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L.A. May Tax Landlords With Empty Units

June 17, 2020 by Juliet Bennett Rylah
DTLA Skyline daytime
Photo by Brian Champlin / We Like L.A.

On Tuesday, L.A. City Council voted unanimously to have City Attorney Mike Feuer draft a proposal for a ballot measure that would tax vacant units. The motion was introduced by Councilmembers Mike Bonin, Marqueece Harris-Dawson, Paul Koretz, and David Ryu as a response to Los Angeles’s housing crisis. 

Cities use vacancy taxes to address housing shortages. Essentially, landlords are taxed for each vacant unit they have, which prompts them to put those units on the market at prices renters can actually afford. 

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“We can’t afford to wait any longer on this issue. Every year, and every day, homelessness grows. We need every tool possible to bring more housing to market. With tents going up in the shadow of empty luxury apartments, we must be clear: Housing is for people, not investment portfolios,” said Councilmember David Ryu, via a statement.

A report from Los Angeles Housing + Community Investment Development (HCIDLA) estimated a vacancy rate of 6 to 7%, or 85,000 to 100,000 empty units. HCIDLA found that many of those units were higher-end, 4- or 5- star units while mid- and low-end units have a much lower vacancy rate. Additionally, neighborhoods that have a lot of these new, luxury units have higher vacancy rates than other parts of the city.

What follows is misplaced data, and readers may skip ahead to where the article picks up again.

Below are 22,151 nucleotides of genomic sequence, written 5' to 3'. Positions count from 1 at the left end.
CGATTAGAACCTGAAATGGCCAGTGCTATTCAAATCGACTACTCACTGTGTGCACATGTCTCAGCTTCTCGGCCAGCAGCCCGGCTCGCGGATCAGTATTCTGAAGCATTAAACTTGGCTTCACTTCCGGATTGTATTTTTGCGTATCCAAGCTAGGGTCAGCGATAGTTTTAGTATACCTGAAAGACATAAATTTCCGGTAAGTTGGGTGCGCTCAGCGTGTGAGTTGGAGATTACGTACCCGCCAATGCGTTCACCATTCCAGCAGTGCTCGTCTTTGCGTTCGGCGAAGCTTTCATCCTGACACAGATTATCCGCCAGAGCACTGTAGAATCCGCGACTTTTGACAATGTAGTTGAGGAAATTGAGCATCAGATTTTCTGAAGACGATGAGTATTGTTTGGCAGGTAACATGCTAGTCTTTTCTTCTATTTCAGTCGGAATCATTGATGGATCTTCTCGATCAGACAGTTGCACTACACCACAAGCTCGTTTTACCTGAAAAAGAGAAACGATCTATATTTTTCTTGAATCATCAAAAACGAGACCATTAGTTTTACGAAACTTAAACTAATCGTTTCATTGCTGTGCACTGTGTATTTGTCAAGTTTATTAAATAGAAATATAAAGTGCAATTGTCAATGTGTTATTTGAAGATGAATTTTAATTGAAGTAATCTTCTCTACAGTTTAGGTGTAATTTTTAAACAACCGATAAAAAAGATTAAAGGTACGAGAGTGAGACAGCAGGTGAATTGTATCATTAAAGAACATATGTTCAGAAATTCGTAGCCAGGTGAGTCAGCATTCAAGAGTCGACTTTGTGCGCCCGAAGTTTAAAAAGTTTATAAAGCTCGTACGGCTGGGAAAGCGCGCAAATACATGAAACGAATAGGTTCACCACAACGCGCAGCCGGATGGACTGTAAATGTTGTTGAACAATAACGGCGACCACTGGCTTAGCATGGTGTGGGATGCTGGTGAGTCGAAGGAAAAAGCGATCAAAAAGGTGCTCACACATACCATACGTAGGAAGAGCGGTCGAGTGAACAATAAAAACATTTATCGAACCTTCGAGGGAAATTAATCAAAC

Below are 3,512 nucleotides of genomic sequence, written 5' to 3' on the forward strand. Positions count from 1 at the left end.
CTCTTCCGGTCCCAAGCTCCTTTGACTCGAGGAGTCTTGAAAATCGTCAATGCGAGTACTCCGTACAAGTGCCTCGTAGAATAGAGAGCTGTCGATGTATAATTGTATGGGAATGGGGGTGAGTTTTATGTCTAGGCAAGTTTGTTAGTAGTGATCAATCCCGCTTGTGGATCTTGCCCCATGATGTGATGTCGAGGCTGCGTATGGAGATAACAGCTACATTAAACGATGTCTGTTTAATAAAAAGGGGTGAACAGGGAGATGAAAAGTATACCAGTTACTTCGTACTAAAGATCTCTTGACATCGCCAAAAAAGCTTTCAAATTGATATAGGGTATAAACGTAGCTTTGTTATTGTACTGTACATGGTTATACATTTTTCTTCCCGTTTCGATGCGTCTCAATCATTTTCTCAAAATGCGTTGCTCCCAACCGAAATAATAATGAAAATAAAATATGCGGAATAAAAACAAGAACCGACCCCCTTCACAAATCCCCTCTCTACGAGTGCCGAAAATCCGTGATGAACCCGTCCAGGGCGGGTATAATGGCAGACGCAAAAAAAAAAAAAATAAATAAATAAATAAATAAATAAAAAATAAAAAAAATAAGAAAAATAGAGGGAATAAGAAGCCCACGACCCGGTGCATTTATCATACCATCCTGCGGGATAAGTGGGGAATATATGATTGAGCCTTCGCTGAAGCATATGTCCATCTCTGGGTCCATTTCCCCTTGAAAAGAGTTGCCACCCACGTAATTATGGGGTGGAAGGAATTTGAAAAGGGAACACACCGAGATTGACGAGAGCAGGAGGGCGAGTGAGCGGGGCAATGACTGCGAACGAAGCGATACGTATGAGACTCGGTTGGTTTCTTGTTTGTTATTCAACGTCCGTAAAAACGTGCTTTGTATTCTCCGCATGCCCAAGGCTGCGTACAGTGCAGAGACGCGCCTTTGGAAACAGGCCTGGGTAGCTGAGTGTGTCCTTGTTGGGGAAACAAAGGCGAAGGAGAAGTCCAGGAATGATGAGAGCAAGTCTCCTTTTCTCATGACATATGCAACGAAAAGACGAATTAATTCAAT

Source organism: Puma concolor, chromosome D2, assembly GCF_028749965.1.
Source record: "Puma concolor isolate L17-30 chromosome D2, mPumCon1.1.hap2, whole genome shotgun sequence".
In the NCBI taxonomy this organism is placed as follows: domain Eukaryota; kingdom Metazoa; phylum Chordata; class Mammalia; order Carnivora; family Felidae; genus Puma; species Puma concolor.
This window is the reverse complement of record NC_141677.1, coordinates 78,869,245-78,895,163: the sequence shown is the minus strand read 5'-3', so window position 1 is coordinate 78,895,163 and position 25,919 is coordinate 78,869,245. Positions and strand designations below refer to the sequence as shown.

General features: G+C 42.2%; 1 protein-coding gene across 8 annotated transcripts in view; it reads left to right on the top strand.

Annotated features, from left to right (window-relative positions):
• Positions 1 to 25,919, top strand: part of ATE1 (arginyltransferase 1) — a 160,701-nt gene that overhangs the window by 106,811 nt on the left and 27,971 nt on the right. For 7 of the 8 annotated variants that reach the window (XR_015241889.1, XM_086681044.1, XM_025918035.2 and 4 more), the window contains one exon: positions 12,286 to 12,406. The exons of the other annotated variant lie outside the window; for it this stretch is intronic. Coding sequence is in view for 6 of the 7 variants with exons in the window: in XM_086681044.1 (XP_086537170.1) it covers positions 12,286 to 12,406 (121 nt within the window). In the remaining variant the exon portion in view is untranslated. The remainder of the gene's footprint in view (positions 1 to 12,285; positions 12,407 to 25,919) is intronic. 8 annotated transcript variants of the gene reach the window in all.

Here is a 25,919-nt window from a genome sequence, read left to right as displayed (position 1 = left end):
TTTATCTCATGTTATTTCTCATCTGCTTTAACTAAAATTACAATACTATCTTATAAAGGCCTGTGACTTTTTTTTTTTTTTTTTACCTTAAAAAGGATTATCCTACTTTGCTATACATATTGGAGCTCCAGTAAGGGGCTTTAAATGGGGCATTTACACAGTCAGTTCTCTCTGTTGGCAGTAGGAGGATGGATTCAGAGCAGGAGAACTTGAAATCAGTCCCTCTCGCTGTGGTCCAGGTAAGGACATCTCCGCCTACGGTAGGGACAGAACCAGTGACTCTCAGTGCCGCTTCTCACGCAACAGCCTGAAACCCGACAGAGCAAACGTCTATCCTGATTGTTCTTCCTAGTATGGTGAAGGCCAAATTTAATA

Via the report: “According to these vacancy estimates, an Empty Homes Penalty has the potential to yield substantial revenue to support housing programs (in addition to returning thousands of unoccupied units to market).”

Other cities, including Vancouver and Oakland, have already passed similar ordinances. According to the report, Oakland passed the Vacant Property Tax Act in 2018. This tax applies to homes that are in use fewer than 50 days per year, and the money the city gains from this tax is used on affordable housing services for the homeless and the clean-up of blighted properties and illegal dumping. 

An amendment to L.A.’s motion noted that the Oakland ordinance would be used as a model and that this measure wouldn’t include commercial properties, except for those large enough where mixed-use projects could be built, and non-corporate owned single-family properties.

The Council has until July 1 to either approve the proposal and put it on the ballot or reject it. Voters would then have to pass the measure by a two-thirds margin. 

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